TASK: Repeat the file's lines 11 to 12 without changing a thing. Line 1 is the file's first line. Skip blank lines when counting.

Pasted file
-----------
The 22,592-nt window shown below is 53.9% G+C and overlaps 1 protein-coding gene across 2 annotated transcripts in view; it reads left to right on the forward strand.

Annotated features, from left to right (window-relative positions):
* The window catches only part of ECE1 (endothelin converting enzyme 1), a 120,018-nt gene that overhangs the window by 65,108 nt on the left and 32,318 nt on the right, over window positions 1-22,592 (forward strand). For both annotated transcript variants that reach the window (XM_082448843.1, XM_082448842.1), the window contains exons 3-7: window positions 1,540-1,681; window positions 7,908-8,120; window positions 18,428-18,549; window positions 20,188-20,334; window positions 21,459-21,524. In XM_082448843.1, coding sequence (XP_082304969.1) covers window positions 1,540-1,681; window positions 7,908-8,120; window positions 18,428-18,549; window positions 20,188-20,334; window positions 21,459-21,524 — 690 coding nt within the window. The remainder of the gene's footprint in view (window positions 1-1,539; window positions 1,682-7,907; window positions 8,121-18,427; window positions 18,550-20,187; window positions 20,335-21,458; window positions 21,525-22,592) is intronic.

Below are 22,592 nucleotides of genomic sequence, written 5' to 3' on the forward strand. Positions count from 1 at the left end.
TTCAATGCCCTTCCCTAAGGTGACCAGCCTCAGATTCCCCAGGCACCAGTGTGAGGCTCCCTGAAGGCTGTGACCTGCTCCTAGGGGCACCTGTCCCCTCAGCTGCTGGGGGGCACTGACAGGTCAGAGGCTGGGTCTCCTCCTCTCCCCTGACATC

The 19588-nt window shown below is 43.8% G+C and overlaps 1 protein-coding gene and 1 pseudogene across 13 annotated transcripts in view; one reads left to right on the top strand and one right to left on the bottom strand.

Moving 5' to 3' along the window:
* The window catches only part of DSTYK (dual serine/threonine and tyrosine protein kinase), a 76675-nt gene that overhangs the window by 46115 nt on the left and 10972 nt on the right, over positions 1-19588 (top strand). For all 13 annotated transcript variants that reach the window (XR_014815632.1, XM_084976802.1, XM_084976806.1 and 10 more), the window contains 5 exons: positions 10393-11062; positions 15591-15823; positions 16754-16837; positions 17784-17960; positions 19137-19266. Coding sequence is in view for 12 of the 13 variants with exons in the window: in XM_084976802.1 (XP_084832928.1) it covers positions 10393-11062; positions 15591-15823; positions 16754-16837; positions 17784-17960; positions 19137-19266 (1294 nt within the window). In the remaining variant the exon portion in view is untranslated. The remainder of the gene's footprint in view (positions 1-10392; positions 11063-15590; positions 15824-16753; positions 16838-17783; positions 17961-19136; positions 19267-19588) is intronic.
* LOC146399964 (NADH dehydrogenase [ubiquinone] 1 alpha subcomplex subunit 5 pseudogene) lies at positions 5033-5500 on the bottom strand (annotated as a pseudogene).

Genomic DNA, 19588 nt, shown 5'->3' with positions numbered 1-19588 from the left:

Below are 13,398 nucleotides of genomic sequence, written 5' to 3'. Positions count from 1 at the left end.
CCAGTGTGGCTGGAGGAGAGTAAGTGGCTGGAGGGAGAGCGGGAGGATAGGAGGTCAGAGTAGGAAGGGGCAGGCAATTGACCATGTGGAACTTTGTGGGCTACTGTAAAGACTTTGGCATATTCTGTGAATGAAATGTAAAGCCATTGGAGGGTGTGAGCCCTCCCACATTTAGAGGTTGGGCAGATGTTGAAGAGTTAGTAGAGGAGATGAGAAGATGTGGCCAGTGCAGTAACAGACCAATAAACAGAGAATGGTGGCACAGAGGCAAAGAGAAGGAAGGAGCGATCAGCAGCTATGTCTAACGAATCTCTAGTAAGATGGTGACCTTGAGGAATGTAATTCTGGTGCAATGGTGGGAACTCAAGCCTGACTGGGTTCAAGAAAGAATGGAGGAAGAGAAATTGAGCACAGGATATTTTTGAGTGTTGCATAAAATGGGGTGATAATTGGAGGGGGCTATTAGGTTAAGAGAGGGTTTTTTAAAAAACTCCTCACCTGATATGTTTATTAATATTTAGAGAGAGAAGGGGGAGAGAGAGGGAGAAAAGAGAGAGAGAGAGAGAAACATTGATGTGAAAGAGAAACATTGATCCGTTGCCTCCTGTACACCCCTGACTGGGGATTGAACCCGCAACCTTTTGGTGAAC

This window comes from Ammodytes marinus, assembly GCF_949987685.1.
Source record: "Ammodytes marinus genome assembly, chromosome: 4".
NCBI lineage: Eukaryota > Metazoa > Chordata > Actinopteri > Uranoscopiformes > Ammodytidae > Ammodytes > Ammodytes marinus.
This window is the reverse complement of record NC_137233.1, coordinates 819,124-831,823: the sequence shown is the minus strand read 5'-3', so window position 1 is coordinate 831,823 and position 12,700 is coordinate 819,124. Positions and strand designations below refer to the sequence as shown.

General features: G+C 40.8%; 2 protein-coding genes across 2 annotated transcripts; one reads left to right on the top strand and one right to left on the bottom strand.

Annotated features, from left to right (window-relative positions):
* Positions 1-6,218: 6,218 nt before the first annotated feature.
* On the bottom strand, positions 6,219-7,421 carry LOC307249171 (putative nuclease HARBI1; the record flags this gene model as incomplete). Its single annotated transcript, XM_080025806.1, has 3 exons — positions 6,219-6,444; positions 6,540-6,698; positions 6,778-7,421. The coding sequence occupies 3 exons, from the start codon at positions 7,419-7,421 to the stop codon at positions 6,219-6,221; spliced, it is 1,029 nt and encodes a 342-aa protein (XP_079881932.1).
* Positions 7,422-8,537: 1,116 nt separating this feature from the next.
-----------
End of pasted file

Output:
Below are 13,398 nucleotides of genomic sequence, written 5' to 3'. Positions count from 1 at the left end.
CCAGTGTGGCTGGAGGAGAGTAAGTGGCTGGAGGGAGAGCGGGAGGATAGGAGGTCAGAGTAGGAAGGGGCAGGCAATTGACCATGTGGAACTTTGTGGGCTACTGTAAAGACTTTGGCATATTCTGTGAATGAAATGTAAAGCCATTGGAGGGTGTGAGCCCTCCCACATTTAGAGGTTGGGCAGATGTTGAAGAGTTAGTAGAGGAGATGAGAAGATGTGGCCAGTGCAGTAACAGACCAATAAACAGAGAATGGTGGCACAGAGGCAAAGAGAAGGAAGGAGCGATCAGCAGCTATGTCTAACGAATCTCTAGTAAGATGGTGACCTTGAGGAATGTAATTCTGGTGCAATGGTGGGAACTCAAGCCTGACTGGGTTCAAGAAAGAATGGAGGAAGAGAAATTGAGCACAGGATATTTTTGAGTGTTGCATAAAATGGGGTGATAATTGGAGGGGGCTATTAGGTTAAGAGAGGGTTTTTTAAAAAACTCCTCACCTGATATGTTTATTAATATTTAGAGAGAGAAGGGGGAGAGAGAGGGAGAAAAGAGAGAGAGAGAGAGAAACATTGATGTGAAAGAGAAACATTGATCCGTTGCCTCCTGTACACCCCTGACTGGGGATTGAACCCGCAACCTTTTGGTGAAC